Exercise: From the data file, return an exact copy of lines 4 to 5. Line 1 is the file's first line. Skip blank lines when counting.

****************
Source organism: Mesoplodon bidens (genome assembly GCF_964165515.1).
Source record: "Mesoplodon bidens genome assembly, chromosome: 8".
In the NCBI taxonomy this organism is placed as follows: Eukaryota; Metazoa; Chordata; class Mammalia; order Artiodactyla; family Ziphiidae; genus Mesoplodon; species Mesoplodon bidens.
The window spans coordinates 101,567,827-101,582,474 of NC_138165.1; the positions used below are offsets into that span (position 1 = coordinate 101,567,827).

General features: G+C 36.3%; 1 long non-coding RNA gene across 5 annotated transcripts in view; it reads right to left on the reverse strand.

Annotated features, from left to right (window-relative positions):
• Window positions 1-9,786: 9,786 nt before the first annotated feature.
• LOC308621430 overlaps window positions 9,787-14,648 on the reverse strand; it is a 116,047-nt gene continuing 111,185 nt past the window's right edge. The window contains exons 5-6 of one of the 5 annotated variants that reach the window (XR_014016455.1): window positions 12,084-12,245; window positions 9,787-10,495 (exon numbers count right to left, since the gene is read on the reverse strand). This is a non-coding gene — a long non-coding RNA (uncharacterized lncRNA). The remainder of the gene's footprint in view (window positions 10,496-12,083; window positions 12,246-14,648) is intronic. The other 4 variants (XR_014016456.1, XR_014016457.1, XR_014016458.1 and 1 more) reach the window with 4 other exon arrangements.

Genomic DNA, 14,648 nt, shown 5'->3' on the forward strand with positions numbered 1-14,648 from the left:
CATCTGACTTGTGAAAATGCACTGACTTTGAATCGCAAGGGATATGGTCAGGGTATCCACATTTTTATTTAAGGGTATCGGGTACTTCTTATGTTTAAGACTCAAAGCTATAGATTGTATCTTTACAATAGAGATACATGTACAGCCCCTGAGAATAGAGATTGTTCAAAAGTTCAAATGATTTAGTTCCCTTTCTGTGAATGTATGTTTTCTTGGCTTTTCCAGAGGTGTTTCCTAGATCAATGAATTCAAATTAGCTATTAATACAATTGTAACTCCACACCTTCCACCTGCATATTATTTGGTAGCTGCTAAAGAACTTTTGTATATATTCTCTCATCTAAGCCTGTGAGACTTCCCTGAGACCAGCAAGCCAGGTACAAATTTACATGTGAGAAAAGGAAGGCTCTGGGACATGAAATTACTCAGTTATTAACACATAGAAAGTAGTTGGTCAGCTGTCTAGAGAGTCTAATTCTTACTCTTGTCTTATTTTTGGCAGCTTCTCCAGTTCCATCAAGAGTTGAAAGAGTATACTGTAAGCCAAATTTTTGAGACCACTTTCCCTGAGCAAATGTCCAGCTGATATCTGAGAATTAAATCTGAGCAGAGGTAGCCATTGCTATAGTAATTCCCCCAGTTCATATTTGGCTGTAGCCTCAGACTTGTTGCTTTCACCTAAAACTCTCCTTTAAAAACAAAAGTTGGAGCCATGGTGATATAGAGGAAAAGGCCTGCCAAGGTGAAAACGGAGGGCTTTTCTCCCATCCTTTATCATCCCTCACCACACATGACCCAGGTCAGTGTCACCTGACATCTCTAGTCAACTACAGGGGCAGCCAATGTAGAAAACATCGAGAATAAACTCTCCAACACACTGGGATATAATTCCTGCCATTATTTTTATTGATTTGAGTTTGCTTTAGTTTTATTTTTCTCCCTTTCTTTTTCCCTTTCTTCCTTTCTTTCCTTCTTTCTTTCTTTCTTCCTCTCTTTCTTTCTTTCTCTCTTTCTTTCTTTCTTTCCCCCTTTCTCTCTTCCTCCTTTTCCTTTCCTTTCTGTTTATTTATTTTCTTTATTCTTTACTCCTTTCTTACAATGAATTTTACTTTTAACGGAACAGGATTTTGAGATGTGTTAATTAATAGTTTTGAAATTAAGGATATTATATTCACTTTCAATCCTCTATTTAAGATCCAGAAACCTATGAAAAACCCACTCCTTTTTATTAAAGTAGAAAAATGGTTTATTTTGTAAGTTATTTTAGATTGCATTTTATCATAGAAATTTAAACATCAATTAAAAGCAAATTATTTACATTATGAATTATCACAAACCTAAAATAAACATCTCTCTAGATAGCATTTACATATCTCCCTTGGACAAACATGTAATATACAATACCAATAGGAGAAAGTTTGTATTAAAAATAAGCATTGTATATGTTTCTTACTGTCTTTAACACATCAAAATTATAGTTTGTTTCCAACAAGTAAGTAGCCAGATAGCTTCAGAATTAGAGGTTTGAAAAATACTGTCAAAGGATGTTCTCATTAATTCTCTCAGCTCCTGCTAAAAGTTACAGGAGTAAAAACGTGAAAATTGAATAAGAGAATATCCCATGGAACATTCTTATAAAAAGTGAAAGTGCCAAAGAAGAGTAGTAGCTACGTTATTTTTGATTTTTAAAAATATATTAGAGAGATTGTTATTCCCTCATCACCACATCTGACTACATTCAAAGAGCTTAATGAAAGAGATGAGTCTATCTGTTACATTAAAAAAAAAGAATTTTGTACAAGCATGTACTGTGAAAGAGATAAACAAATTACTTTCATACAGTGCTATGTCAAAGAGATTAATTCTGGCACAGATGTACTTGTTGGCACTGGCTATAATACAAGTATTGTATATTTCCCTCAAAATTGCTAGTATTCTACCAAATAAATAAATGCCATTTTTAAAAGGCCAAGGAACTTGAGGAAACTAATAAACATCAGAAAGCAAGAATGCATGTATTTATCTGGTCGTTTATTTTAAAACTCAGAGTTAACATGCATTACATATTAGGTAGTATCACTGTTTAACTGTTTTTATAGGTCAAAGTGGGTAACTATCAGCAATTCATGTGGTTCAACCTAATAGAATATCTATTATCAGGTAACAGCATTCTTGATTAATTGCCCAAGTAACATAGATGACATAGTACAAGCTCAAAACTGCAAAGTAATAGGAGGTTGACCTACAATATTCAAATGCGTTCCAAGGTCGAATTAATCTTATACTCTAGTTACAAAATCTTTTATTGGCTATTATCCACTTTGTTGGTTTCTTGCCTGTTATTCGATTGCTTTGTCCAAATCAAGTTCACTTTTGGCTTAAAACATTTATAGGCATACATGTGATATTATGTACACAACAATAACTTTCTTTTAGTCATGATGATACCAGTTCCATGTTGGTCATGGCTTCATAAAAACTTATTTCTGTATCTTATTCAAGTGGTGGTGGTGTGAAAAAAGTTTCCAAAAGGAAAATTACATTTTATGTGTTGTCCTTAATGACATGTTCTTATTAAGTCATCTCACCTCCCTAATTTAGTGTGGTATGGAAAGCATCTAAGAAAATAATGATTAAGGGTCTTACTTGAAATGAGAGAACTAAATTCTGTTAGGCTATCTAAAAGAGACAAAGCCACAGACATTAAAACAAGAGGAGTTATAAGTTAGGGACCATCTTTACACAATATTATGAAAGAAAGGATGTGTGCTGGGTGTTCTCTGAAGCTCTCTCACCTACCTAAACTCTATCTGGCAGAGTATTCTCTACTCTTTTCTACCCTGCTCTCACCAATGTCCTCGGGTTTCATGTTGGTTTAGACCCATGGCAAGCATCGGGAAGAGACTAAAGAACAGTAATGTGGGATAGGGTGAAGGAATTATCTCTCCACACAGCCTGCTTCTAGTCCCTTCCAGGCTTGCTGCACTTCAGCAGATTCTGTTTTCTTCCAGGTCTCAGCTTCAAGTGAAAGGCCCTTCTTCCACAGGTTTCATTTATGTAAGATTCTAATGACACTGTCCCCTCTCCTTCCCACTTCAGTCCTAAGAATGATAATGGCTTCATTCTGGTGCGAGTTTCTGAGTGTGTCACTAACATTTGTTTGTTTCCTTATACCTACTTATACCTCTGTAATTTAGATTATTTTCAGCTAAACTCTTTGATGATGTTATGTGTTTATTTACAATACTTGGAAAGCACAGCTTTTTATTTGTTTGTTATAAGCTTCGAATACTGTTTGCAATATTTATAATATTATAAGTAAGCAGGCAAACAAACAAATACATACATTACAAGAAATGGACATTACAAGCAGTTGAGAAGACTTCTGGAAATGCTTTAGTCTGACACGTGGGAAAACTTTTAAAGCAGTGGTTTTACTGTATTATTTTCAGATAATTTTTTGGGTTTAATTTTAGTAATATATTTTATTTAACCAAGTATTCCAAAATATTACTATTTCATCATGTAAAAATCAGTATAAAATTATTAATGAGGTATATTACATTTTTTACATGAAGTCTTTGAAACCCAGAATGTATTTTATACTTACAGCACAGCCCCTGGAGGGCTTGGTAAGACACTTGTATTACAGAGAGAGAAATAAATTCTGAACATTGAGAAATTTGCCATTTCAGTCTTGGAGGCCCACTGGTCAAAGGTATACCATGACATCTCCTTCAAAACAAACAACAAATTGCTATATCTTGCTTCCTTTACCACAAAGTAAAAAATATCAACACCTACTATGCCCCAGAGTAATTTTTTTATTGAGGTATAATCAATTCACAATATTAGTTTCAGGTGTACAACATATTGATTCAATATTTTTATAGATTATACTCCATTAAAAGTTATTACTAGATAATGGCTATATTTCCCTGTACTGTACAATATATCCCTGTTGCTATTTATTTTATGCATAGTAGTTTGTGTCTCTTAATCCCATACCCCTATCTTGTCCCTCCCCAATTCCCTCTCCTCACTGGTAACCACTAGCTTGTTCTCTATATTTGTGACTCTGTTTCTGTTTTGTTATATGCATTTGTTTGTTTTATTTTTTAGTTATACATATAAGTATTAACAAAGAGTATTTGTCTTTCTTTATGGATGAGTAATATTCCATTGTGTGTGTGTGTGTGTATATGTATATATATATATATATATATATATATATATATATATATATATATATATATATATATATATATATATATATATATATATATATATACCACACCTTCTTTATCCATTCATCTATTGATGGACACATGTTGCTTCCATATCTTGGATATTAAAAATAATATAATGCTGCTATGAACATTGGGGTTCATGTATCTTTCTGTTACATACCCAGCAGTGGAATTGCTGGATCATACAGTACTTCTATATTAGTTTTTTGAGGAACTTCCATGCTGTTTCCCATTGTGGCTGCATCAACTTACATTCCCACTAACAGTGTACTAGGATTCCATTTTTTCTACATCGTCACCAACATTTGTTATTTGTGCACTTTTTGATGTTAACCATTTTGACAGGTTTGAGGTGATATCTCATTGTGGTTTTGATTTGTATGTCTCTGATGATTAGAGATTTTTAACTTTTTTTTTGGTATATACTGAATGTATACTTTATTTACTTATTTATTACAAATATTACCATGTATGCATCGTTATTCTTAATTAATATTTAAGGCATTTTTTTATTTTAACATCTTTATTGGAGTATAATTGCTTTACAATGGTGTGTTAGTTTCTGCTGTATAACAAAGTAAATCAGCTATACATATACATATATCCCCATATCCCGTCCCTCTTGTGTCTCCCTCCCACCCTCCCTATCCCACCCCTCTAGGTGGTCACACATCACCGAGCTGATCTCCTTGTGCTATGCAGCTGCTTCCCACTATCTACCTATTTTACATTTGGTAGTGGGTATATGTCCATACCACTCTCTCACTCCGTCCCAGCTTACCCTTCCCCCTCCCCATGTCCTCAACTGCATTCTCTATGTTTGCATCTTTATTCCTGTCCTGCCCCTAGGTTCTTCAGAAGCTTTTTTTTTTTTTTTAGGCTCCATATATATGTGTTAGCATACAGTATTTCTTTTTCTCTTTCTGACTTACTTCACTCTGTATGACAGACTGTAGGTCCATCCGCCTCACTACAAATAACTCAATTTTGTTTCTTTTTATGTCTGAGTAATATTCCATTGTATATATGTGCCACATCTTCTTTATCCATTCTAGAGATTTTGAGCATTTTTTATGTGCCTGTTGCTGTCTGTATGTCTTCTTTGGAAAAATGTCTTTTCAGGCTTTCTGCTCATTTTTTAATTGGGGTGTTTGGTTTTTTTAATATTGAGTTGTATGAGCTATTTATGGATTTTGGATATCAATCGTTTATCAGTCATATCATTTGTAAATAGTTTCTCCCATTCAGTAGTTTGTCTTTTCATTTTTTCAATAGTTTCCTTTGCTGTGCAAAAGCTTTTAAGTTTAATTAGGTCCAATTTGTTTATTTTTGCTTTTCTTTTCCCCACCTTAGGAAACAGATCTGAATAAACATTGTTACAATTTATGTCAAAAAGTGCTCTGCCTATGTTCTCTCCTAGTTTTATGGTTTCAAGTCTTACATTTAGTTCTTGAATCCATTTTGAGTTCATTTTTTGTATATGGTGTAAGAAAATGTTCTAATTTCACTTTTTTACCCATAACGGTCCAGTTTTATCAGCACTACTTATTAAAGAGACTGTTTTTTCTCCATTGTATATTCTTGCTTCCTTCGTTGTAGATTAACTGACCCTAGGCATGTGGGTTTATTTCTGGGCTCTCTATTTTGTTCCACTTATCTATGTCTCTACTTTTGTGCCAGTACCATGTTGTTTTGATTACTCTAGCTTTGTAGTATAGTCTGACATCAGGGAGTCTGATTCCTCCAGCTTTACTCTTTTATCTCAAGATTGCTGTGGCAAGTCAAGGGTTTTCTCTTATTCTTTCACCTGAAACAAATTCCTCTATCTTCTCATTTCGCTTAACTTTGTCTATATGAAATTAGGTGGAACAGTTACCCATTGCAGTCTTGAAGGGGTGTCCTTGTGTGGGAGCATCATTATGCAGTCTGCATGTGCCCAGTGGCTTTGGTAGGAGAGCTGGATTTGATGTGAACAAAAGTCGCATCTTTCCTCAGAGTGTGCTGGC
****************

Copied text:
The window spans coordinates 101,567,827-101,582,474 of NC_138165.1; the positions used below are offsets into that span (position 1 = coordinate 101,567,827).

General features: G+C 36.3%; 1 long non-coding RNA gene across 5 annotated transcripts in view; it reads right to left on the reverse strand.